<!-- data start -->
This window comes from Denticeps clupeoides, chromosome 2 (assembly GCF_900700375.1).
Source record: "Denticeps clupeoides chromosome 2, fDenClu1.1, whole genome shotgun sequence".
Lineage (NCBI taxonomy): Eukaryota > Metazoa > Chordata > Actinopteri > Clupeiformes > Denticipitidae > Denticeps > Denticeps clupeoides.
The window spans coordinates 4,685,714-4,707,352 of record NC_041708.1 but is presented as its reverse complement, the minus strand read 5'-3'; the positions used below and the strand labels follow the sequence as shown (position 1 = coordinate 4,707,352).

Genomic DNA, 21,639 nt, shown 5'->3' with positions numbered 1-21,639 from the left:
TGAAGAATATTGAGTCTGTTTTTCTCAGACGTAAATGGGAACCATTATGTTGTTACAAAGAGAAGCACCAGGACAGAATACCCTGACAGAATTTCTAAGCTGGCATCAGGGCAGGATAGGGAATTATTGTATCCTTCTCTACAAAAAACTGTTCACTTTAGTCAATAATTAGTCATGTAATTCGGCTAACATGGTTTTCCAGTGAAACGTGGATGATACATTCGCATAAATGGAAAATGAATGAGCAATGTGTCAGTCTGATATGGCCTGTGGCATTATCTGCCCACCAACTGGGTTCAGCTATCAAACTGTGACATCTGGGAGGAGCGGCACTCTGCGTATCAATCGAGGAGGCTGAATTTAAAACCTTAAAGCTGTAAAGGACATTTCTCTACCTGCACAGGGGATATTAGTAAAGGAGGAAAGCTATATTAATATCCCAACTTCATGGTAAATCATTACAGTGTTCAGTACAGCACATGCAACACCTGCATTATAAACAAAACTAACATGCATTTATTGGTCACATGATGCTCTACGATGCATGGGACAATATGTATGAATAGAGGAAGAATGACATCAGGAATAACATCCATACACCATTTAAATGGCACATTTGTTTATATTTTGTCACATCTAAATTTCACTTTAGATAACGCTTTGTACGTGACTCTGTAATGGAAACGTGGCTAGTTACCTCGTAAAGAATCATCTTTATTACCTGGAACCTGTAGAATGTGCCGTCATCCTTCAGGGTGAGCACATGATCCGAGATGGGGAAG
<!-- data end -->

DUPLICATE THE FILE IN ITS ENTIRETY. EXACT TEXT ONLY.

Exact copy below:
This window comes from Denticeps clupeoides, chromosome 2 (assembly GCF_900700375.1).
Source record: "Denticeps clupeoides chromosome 2, fDenClu1.1, whole genome shotgun sequence".
Lineage (NCBI taxonomy): Eukaryota > Metazoa > Chordata > Actinopteri > Clupeiformes > Denticipitidae > Denticeps > Denticeps clupeoides.
The window spans coordinates 4,685,714-4,707,352 of record NC_041708.1 but is presented as its reverse complement, the minus strand read 5'-3'; the positions used below and the strand labels follow the sequence as shown (position 1 = coordinate 4,707,352).

Genomic DNA, 21,639 nt, shown 5'->3' with positions numbered 1-21,639 from the left:
TGAAGAATATTGAGTCTGTTTTTCTCAGACGTAAATGGGAACCATTATGTTGTTACAAAGAGAAGCACCAGGACAGAATACCCTGACAGAATTTCTAAGCTGGCATCAGGGCAGGATAGGGAATTATTGTATCCTTCTCTACAAAAAACTGTTCACTTTAGTCAATAATTAGTCATGTAATTCGGCTAACATGGTTTTCCAGTGAAACGTGGATGATACATTCGCATAAATGGAAAATGAATGAGCAATGTGTCAGTCTGATATGGCCTGTGGCATTATCTGCCCACCAACTGGGTTCAGCTATCAAACTGTGACATCTGGGAGGAGCGGCACTCTGCGTATCAATCGAGGAGGCTGAATTTAAAACCTTAAAGCTGTAAAGGACATTTCTCTACCTGCACAGGGGATATTAGTAAAGGAGGAAAGCTATATTAATATCCCAACTTCATGGTAAATCATTACAGTGTTCAGTACAGCACATGCAACACCTGCATTATAAACAAAACTAACATGCATTTATTGGTCACATGATGCTCTACGATGCATGGGACAATATGTATGAATAGAGGAAGAATGACATCAGGAATAACATCCATACACCATTTAAATGGCACATTTGTTTATATTTTGTCACATCTAAATTTCACTTTAGATAACGCTTTGTACGTGACTCTGTAATGGAAACGTGGCTAGTTACCTCGTAAAGAATCATCTTTATTACCTGGAACCTGTAGAATGTGCCGTCATCCTTCAGGGTGAGCACATGATCCGAGATGGGGAAG